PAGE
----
Another Tool for Your Box

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It's hard to imagine that levels of market fear are elevated today when so many indicators point to high levels of complacency and bullishness among investors. For example, the S&P 500 Index sits above 1,400 and at its best levels since 2008. Meanwhile, CBOE Volatility Index (VIX), which is sometimes called the market's Fear Gauge because it tends to rally during times of anxiety and panic on Wall Street, is probing multi-year lows. Yet, VIX is probably not telling the entire story. We can get a very different look at investor sentiment using the Credit Suisse Fear Index.

CSFB is a unique sentiment indicator because it will fluctuate depending on the volatility skew in S&P 500 Index. Keep in mind, there are two types of volatility skew. The first is a time skew, in which options with different expiration dates have different levels of implied volatility. For example, if an April 1300 put on the S&P 500 has implied volatility of 40% and the September 1300 put has IV of 40%, the short-term options are at a significant premium to longer-term options and it is a sign that market participants are bracing for higher levels of market volatility in the short-term. A price skew happens when two options within the same expiration month, but with different strike prices, have significantly different levels of implied volatility. Levels of implied volatility are in a constant state of flux and changing all the time.

 

According to Bloomberg, "The CS Fear Barometer measures investor sentiment for 3-month investment horizons by pricing a zero-cost collar. The collar is implemented by the selling of a 10% OTM SPX call option and using the proceeds to buy an OTM put. The CSFB level represents how far out-of-the-money that SPX put is." The S&P 500 Index is trading around 1,410 today and therefore a 10% out-of-the-money call option would be around 1550. The implied volatility of a July 1550 calls is now $2.75. For that amount, we can currently buy the SPDR S&P 500 ETF (SPY) July 950 put, but no higher strikes beyond that. The 950 call is 32.9% out-of-the-money.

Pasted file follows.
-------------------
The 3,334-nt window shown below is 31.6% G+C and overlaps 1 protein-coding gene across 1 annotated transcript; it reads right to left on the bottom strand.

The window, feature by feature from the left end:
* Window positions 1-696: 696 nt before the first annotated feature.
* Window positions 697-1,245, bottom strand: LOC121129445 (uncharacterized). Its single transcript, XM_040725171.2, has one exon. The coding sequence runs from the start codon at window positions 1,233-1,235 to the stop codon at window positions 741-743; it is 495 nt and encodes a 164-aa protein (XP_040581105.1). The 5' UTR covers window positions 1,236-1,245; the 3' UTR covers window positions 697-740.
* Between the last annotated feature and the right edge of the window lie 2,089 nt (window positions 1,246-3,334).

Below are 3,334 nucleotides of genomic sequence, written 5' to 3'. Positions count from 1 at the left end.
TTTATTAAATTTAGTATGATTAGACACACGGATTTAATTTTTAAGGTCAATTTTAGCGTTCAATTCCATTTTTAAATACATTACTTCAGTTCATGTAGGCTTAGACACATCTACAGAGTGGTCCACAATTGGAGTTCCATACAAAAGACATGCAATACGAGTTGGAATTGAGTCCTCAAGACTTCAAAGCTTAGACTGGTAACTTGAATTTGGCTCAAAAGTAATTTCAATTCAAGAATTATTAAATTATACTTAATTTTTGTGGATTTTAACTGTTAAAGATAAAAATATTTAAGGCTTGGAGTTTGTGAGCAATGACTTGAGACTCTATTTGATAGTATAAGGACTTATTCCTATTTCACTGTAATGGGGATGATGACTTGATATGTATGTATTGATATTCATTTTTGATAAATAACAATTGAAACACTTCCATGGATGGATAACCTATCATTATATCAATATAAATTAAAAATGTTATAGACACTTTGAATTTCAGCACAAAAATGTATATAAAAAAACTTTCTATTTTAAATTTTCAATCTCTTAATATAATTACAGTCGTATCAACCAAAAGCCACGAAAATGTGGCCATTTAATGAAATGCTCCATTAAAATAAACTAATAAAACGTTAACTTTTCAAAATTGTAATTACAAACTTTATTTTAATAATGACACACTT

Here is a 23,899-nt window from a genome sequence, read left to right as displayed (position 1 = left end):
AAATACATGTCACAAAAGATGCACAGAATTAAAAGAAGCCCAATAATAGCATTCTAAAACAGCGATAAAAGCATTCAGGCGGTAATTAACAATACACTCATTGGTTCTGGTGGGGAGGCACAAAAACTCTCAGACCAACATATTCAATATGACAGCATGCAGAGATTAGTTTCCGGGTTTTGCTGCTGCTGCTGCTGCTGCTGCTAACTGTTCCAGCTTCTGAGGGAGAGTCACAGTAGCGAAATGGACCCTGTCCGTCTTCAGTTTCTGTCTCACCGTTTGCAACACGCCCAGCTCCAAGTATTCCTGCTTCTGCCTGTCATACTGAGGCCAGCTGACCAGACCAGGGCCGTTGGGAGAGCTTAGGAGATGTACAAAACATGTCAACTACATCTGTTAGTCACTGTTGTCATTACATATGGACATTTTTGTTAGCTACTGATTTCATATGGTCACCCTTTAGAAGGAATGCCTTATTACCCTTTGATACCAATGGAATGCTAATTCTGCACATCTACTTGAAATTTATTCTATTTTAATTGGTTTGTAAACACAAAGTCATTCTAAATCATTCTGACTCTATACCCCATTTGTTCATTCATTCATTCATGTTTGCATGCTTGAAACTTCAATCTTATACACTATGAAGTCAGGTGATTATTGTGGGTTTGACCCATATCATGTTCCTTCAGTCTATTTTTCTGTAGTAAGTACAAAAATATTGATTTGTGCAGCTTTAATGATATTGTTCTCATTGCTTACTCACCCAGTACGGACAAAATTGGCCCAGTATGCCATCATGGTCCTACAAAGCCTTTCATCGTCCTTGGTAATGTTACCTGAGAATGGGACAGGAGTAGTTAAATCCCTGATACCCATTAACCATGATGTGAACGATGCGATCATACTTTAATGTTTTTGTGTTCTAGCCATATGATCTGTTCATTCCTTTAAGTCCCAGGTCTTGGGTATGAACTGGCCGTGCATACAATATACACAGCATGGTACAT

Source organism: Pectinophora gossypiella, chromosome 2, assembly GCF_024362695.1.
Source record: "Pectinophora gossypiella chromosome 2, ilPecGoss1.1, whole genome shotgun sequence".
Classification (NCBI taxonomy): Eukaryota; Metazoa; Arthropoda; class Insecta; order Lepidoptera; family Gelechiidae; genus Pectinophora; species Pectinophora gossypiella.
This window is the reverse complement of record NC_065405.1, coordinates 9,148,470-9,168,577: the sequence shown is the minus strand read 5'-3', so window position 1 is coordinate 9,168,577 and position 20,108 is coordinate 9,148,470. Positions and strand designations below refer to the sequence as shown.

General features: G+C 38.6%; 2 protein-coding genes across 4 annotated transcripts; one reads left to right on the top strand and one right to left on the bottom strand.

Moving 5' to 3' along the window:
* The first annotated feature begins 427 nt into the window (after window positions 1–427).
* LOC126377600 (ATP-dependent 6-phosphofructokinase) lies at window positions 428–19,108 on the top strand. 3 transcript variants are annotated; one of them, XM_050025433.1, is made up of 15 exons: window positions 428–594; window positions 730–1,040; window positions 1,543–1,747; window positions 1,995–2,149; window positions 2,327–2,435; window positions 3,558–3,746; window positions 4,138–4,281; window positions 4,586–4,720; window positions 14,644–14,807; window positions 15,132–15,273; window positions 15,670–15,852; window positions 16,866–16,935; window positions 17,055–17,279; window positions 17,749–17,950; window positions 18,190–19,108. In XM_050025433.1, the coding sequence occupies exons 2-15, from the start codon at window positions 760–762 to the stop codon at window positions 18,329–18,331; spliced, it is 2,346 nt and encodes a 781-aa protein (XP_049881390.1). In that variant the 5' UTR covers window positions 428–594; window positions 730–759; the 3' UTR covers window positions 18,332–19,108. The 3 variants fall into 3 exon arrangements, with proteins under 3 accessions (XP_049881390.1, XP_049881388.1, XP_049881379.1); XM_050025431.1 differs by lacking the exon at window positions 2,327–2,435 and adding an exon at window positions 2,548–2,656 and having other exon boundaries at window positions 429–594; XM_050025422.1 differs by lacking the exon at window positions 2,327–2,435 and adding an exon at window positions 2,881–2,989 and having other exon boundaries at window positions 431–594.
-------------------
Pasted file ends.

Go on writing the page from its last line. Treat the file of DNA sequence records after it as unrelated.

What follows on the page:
So in today's market, the 30% (or 32.9%) out-of-the-money put is roughly equal to the 10% OTM call option. As we can see from the nearby chart, which comes from the Bloomberg web site, a reading for 30 from CSFB is somewhat extreme and indicates that downside puts on the S&P 500 are trading at a substantial premium to upside calls. There's some serious price skew that reflects the relatively high demand for S&P 500 Index puts (i.e. portfolio protection), which now exists in the options market today.

There's an adage among options trader that states, "when VIX is high, it's time to buy. When VIX is low, it's time to go." The index tracks the expected or implied volatility of a basket of near-term and next-term S&P 500 options with at least eight days left until expiration. It is designed to offer a gauge of near-term (average 30 days) of expectations regarding market volatility. When VIX reaches extreme highs, the market has seen a panic and, from a contrarian view, it's time to buy or get in the market. On the other hand, when the volatility index is low, it's a sign that there is too much complacency and bullishness in the market. It's time to go.

But sometimes looking at VIX isn't enough. When trying to get a pulse on levels of investor sentiment, one should also look for any skews that have developed in S&P 500 Index options. A March 13 article titled Don't Believe the Fear Gauge took a closer look at the steep term structure of S&P 500 options that has developed due to time skew in the options. At 30, CSFB Fear Index reflects a substantial price skew that exists and is due to the fact that downside puts are trading at significantly higher prices compared to upside calls on the S&P 500. Simply put, levels of volatility are higher than the VIX might suggest.

OptionsProfits can be followed on Twitter at twitter.com/OptionsProfits.
At the time of publication, Fred Ruffy held no positions in the stocks or issues mentioned.

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